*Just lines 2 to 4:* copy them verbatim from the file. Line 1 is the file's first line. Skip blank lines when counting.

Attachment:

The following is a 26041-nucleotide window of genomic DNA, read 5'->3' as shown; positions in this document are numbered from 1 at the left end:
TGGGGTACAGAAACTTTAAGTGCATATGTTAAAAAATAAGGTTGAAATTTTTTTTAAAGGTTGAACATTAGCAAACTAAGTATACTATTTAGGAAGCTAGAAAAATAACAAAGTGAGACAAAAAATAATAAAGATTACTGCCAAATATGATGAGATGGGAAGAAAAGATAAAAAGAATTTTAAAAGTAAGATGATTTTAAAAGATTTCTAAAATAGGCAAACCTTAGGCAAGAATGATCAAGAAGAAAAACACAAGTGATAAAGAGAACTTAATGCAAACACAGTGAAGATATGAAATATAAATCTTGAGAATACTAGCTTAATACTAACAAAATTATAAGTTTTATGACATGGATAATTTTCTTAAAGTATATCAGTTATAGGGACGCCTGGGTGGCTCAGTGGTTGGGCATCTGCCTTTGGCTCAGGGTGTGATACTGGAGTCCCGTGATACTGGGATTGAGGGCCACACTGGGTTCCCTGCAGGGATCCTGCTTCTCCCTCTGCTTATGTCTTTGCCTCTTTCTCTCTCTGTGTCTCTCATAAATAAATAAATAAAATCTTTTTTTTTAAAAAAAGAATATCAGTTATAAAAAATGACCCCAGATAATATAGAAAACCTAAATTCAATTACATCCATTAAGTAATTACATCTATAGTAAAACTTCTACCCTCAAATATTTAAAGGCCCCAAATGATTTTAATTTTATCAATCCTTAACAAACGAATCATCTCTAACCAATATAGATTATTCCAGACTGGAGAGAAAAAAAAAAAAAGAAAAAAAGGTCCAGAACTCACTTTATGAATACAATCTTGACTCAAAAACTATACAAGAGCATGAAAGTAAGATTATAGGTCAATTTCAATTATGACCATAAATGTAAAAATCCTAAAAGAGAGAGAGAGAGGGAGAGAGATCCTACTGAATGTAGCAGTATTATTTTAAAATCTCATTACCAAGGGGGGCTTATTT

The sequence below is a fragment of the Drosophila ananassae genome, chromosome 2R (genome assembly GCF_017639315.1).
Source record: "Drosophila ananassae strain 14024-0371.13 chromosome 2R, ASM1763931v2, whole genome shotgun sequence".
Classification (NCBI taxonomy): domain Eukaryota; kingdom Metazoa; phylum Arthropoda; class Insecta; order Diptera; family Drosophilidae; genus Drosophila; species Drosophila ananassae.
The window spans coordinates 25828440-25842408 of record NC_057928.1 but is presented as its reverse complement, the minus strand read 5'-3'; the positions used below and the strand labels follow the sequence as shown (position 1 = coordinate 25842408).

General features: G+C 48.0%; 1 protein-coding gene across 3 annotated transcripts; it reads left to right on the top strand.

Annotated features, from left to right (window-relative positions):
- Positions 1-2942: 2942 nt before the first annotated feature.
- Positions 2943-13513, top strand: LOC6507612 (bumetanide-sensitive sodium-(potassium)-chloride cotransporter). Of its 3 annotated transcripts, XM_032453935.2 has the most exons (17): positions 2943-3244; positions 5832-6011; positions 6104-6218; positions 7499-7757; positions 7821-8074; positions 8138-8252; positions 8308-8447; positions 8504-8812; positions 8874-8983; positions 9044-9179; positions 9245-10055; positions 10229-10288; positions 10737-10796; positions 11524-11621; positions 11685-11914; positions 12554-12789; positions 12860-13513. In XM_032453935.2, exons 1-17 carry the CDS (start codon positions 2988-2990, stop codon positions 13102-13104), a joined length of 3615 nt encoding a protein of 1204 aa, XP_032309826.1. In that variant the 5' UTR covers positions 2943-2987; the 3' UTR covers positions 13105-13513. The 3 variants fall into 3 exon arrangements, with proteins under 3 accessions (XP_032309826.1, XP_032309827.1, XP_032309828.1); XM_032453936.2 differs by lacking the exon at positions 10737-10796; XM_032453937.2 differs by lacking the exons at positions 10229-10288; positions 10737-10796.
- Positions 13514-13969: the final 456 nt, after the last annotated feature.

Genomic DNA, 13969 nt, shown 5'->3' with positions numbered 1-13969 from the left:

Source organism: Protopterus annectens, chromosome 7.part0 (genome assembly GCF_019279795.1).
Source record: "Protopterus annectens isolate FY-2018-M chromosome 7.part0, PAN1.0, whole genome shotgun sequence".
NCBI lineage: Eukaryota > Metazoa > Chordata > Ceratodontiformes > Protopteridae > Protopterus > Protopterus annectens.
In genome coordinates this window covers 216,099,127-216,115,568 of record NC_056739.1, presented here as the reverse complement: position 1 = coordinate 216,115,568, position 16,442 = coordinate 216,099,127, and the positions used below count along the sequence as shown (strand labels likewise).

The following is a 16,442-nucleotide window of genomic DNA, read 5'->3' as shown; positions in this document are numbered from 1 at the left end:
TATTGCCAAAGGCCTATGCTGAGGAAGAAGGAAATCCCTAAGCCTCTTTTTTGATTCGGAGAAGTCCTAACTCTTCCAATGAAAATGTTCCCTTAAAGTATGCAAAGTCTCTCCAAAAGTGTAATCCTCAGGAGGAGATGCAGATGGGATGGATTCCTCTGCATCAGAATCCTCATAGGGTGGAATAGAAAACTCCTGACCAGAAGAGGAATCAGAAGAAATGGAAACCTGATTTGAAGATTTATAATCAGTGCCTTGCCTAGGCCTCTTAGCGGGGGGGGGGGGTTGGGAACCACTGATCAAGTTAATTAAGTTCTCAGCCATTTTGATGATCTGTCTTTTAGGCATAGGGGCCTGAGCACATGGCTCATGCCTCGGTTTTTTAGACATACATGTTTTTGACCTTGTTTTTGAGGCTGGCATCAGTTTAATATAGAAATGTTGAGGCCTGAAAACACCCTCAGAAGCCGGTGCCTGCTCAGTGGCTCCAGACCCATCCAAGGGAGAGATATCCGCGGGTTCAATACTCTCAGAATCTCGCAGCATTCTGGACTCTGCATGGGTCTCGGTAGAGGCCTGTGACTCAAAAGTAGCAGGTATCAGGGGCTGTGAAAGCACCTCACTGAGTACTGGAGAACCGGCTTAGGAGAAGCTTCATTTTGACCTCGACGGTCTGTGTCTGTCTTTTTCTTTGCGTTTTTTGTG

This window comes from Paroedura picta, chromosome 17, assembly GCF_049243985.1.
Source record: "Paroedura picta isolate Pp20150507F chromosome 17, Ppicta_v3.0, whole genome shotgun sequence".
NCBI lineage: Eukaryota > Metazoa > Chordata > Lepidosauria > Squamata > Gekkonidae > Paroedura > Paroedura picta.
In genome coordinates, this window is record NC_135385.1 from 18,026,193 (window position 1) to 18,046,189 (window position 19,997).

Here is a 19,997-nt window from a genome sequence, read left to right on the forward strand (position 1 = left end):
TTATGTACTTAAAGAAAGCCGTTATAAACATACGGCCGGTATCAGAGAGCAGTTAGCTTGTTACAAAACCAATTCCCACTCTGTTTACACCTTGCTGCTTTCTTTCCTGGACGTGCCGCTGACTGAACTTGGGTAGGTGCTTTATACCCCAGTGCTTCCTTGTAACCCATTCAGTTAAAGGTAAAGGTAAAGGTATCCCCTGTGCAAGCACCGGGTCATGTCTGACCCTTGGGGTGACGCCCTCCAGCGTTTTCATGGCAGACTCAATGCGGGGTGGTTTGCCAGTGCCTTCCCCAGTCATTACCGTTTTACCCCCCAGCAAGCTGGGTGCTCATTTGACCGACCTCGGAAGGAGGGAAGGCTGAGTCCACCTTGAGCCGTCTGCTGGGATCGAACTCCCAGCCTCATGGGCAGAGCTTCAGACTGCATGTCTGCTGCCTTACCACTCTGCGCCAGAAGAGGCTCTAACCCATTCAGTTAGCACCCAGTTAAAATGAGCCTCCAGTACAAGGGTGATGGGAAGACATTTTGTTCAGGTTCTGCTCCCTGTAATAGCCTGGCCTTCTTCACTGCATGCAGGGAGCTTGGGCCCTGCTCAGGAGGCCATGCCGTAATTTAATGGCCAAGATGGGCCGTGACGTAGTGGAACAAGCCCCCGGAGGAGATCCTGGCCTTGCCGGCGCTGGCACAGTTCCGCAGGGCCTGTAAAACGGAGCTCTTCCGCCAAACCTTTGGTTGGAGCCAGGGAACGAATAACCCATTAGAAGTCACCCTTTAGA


TGGGGTACAGAAACTTTAAGTGCATATGTTAAAAAATAAGGTTGAAATTTTTTTTAAAGGTTGAACATTAGCAAACTAAGTATACTATTTAGGAAGCTAGAAAAATAACAAAGTGAGACAAAAAATAATAAAGATTACTGCCAAATATGATGAGATGGGAAGAAAAGATAAAAAGAATTTTAAAAGTAAGATGATTTTAAAAGATTTCTAAAATAGGCAAACCTTAGGCAAGAATGATCAAGAAGAAAAACACAAGTGATAAAGAGAACTTAATGCAAACACAGTGAAGATATGAAATATAAATCTTGAGAATACTAGCTTAATACTAACAAAATTATAAGTTTTATGACATGGATAATTTTCTTAAAGTATATCAGTTATAGGGACGCCTGGGTGGCTCAGTGGTTGGGCATCTGCCTTTGGCTCAGGGTGTGATACTGGAGTCCCGTGATACTGGGATTGAGGGCCACACTGGGTTCCCTGCAGGGATCCTGCTTCTCCCTCTGCTTATGTCTTTGCCTCTTTCTCTCTCTGTGTCTCTCATAAATAAATAAATAAAATCTTTTTTTTTAAAAAAAGAATATCAGTTATAAAAAATGACCCCAGATAATATAGAAAACCTAAATTCAATTACATCCATTAAGTAATTACATCTATAGTAAAACTTCTACCCTCAAATATTTAAAGGCCCCAAATGATTTTAATTTTATCAATCCTTAACAAACGAATCATCTCTAACCAATATAGATTATTCCAGACTGGAGAGAAAAAAAAAAAAAGAAAAAAAGGTCCAGAACTCACTTTATGAATACAATCTTGACTCAAAAACTATACAAGAGCATGAAAGTAAGATTATAGGTCAATTTCAATTATGACCATAAATGTAAAAATCCTAAAAGAGAGAGAGAGAGGGAGAGAGATCCTACTGAATGTAGCAGTATTATTTTAAAATCTCATTACCAAGGGGGGCTTATTT

The sequence below is a fragment of the Drosophila ananassae genome, chromosome 2R (genome assembly GCF_017639315.1).
Source record: "Drosophila ananassae strain 14024-0371.13 chromosome 2R, ASM1763931v2, whole genome shotgun sequence".